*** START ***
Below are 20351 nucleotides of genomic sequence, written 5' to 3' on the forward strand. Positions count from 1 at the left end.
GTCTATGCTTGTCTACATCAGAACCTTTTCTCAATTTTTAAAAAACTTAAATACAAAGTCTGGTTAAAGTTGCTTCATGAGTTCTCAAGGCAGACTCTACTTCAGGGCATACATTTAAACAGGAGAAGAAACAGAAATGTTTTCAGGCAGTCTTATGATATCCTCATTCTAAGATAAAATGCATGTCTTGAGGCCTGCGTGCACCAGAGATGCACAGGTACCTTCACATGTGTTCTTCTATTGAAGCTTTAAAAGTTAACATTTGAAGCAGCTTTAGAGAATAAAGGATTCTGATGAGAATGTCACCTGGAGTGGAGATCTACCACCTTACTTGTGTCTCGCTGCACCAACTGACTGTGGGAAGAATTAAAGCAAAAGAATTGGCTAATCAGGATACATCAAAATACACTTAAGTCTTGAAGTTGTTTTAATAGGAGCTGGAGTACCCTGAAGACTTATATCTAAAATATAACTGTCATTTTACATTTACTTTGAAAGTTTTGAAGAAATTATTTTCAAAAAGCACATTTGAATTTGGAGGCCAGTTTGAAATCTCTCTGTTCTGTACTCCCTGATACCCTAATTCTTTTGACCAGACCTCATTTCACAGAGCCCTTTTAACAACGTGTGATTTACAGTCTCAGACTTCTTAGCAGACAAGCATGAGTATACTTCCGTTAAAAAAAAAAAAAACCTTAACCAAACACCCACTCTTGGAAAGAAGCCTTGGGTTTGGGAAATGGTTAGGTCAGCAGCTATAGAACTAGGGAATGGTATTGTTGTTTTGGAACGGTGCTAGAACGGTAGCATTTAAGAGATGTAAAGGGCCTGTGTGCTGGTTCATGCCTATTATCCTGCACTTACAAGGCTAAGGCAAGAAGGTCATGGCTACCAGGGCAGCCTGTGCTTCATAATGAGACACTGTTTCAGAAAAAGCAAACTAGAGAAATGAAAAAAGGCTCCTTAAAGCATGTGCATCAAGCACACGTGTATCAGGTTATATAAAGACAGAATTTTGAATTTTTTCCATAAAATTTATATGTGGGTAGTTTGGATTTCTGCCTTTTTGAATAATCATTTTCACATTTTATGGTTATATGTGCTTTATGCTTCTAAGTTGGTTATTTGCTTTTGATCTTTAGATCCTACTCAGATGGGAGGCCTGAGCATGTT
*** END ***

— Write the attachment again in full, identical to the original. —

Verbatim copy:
Below are 20351 nucleotides of genomic sequence, written 5' to 3' on the forward strand. Positions count from 1 at the left end.
GTCTATGCTTGTCTACATCAGAACCTTTTCTCAATTTTTAAAAAACTTAAATACAAAGTCTGGTTAAAGTTGCTTCATGAGTTCTCAAGGCAGACTCTACTTCAGGGCATACATTTAAACAGGAGAAGAAACAGAAATGTTTTCAGGCAGTCTTATGATATCCTCATTCTAAGATAAAATGCATGTCTTGAGGCCTGCGTGCACCAGAGATGCACAGGTACCTTCACATGTGTTCTTCTATTGAAGCTTTAAAAGTTAACATTTGAAGCAGCTTTAGAGAATAAAGGATTCTGATGAGAATGTCACCTGGAGTGGAGATCTACCACCTTACTTGTGTCTCGCTGCACCAACTGACTGTGGGAAGAATTAAAGCAAAAGAATTGGCTAATCAGGATACATCAAAATACACTTAAGTCTTGAAGTTGTTTTAATAGGAGCTGGAGTACCCTGAAGACTTATATCTAAAATATAACTGTCATTTTACATTTACTTTGAAAGTTTTGAAGAAATTATTTTCAAAAAGCACATTTGAATTTGGAGGCCAGTTTGAAATCTCTCTGTTCTGTACTCCCTGATACCCTAATTCTTTTGACCAGACCTCATTTCACAGAGCCCTTTTAACAACGTGTGATTTACAGTCTCAGACTTCTTAGCAGACAAGCATGAGTATACTTCCGTTAAAAAAAAAAAAAACCTTAACCAAACACCCACTCTTGGAAAGAAGCCTTGGGTTTGGGAAATGGTTAGGTCAGCAGCTATAGAACTAGGGAATGGTATTGTTGTTTTGGAACGGTGCTAGAACGGTAGCATTTAAGAGATGTAAAGGGCCTGTGTGCTGGTTCATGCCTATTATCCTGCACTTACAAGGCTAAGGCAAGAAGGTCATGGCTACCAGGGCAGCCTGTGCTTCATAATGAGACACTGTTTCAGAAAAAGCAAACTAGAGAAATGAAAAAAGGCTCCTTAAAGCATGTGCATCAAGCACACGTGTATCAGGTTATATAAAGACAGAATTTTGAATTTTTTCCATAAAATTTATATGTGGGTAGTTTGGATTTCTGCCTTTTTGAATAATCATTTTCACATTTTATGGTTATATGTGCTTTATGCTTCTAAGTTGGTTATTTGCTTTTGATCTTTAGATCCTACTCAGATGGGAGGCCTGAGCATGTT